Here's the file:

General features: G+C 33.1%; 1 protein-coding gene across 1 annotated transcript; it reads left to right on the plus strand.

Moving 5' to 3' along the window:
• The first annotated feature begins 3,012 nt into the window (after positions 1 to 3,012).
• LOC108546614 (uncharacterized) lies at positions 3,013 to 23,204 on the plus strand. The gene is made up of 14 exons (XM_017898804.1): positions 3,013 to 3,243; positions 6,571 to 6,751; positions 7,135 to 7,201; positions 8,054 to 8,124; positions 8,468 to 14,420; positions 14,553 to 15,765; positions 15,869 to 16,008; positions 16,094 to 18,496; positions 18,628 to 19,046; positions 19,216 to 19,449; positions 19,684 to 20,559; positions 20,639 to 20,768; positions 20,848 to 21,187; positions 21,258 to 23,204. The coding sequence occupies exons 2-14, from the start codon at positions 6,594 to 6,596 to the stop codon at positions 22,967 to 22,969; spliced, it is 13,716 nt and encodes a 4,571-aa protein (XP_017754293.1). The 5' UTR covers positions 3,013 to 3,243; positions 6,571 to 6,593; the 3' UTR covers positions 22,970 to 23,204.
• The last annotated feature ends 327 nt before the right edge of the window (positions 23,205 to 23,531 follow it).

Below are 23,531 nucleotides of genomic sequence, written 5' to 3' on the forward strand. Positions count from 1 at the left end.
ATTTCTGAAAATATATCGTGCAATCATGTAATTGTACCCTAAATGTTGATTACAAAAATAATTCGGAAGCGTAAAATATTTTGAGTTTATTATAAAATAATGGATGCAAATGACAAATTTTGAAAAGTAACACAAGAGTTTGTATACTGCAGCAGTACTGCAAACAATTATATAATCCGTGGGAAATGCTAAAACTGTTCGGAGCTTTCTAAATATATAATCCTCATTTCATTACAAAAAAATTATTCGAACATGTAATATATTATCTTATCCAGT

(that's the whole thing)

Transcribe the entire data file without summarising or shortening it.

General features: G+C 33.1%; 1 protein-coding gene across 1 annotated transcript; it reads left to right on the plus strand.

Moving 5' to 3' along the window:
• The first annotated feature begins 3,012 nt into the window (after positions 1 to 3,012).
• LOC108546614 (uncharacterized) lies at positions 3,013 to 23,204 on the plus strand. The gene is made up of 14 exons (XM_017898804.1): positions 3,013 to 3,243; positions 6,571 to 6,751; positions 7,135 to 7,201; positions 8,054 to 8,124; positions 8,468 to 14,420; positions 14,553 to 15,765; positions 15,869 to 16,008; positions 16,094 to 18,496; positions 18,628 to 19,046; positions 19,216 to 19,449; positions 19,684 to 20,559; positions 20,639 to 20,768; positions 20,848 to 21,187; positions 21,258 to 23,204. The coding sequence occupies exons 2-14, from the start codon at positions 6,594 to 6,596 to the stop codon at positions 22,967 to 22,969; spliced, it is 13,716 nt and encodes a 4,571-aa protein (XP_017754293.1). The 5' UTR covers positions 3,013 to 3,243; positions 6,571 to 6,593; the 3' UTR covers positions 22,970 to 23,204.
• The last annotated feature ends 327 nt before the right edge of the window (positions 23,205 to 23,531 follow it).

Below are 23,531 nucleotides of genomic sequence, written 5' to 3' on the forward strand. Positions count from 1 at the left end.
ATTTCTGAAAATATATCGTGCAATCATGTAATTGTACCCTAAATGTTGATTACAAAAATAATTCGGAAGCGTAAAATATTTTGAGTTTATTATAAAATAATGGATGCAAATGACAAATTTTGAAAAGTAACACAAGAGTTTGTATACTGCAGCAGTACTGCAAACAATTATATAATCCGTGGGAAATGCTAAAACTGTTCGGAGCTTTCTAAATATATAATCCTCATTTCATTACAAAAAAATTATTCGAACATGTAATATATTATCTTATCCAGT